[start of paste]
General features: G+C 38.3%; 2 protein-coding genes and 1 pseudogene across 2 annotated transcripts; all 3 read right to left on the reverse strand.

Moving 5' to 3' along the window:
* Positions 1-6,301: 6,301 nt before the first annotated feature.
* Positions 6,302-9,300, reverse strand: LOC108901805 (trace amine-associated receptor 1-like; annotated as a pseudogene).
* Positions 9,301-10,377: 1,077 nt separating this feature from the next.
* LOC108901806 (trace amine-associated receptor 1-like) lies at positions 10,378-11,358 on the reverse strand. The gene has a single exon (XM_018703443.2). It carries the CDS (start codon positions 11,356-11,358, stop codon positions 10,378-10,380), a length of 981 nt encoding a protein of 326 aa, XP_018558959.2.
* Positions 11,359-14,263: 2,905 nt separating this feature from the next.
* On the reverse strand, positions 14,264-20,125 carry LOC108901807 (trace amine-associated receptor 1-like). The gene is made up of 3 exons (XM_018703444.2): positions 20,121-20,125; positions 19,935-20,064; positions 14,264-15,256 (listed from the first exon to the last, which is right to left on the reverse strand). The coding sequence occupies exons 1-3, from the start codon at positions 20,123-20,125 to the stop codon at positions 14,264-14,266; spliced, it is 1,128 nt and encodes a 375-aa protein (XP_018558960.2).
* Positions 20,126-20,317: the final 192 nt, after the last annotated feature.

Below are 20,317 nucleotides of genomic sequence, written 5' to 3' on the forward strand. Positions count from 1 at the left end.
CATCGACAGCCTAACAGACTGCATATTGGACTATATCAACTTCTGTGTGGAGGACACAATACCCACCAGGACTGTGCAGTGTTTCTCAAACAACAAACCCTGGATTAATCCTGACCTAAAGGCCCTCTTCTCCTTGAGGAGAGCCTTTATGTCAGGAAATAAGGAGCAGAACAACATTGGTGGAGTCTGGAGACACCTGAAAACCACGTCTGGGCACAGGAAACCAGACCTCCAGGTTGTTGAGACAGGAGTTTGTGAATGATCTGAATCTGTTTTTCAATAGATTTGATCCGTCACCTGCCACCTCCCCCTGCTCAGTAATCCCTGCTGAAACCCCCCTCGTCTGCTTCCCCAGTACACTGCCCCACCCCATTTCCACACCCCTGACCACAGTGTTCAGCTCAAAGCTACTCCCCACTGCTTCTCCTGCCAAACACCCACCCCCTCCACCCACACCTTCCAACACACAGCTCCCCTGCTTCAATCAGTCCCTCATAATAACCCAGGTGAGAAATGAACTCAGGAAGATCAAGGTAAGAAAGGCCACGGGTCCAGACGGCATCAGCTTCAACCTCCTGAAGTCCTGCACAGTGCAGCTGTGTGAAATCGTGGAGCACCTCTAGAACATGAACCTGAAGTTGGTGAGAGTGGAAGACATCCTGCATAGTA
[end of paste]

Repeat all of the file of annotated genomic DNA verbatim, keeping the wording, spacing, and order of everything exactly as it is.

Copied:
General features: G+C 38.3%; 2 protein-coding genes and 1 pseudogene across 2 annotated transcripts; all 3 read right to left on the reverse strand.

Moving 5' to 3' along the window:
* Positions 1-6,301: 6,301 nt before the first annotated feature.
* Positions 6,302-9,300, reverse strand: LOC108901805 (trace amine-associated receptor 1-like; annotated as a pseudogene).
* Positions 9,301-10,377: 1,077 nt separating this feature from the next.
* LOC108901806 (trace amine-associated receptor 1-like) lies at positions 10,378-11,358 on the reverse strand. The gene has a single exon (XM_018703443.2). It carries the CDS (start codon positions 11,356-11,358, stop codon positions 10,378-10,380), a length of 981 nt encoding a protein of 326 aa, XP_018558959.2.
* Positions 11,359-14,263: 2,905 nt separating this feature from the next.
* On the reverse strand, positions 14,264-20,125 carry LOC108901807 (trace amine-associated receptor 1-like). The gene is made up of 3 exons (XM_018703444.2): positions 20,121-20,125; positions 19,935-20,064; positions 14,264-15,256 (listed from the first exon to the last, which is right to left on the reverse strand). The coding sequence occupies exons 1-3, from the start codon at positions 20,123-20,125 to the stop codon at positions 14,264-14,266; spliced, it is 1,128 nt and encodes a 375-aa protein (XP_018558960.2).
* Positions 20,126-20,317: the final 192 nt, after the last annotated feature.

Below are 20,317 nucleotides of genomic sequence, written 5' to 3' on the forward strand. Positions count from 1 at the left end.
CATCGACAGCCTAACAGACTGCATATTGGACTATATCAACTTCTGTGTGGAGGACACAATACCCACCAGGACTGTGCAGTGTTTCTCAAACAACAAACCCTGGATTAATCCTGACCTAAAGGCCCTCTTCTCCTTGAGGAGAGCCTTTATGTCAGGAAATAAGGAGCAGAACAACATTGGTGGAGTCTGGAGACACCTGAAAACCACGTCTGGGCACAGGAAACCAGACCTCCAGGTTGTTGAGACAGGAGTTTGTGAATGATCTGAATCTGTTTTTCAATAGATTTGATCCGTCACCTGCCACCTCCCCCTGCTCAGTAATCCCTGCTGAAACCCCCCTCGTCTGCTTCCCCAGTACACTGCCCCACCCCATTTCCACACCCCTGACCACAGTGTTCAGCTCAAAGCTACTCCCCACTGCTTCTCCTGCCAAACACCCACCCCCTCCACCCACACCTTCCAACACACAGCTCCCCTGCTTCAATCAGTCCCTCATAATAACCCAGGTGAGAAATGAACTCAGGAAGATCAAGGTAAGAAAGGCCACGGGTCCAGACGGCATCAGCTTCAACCTCCTGAAGTCCTGCACAGTGCAGCTGTGTGAAATCGTGGAGCACCTCTAGAACATGAACCTGAAGTTGGTGAGAGTGGAAGACATCCTGCATAGTA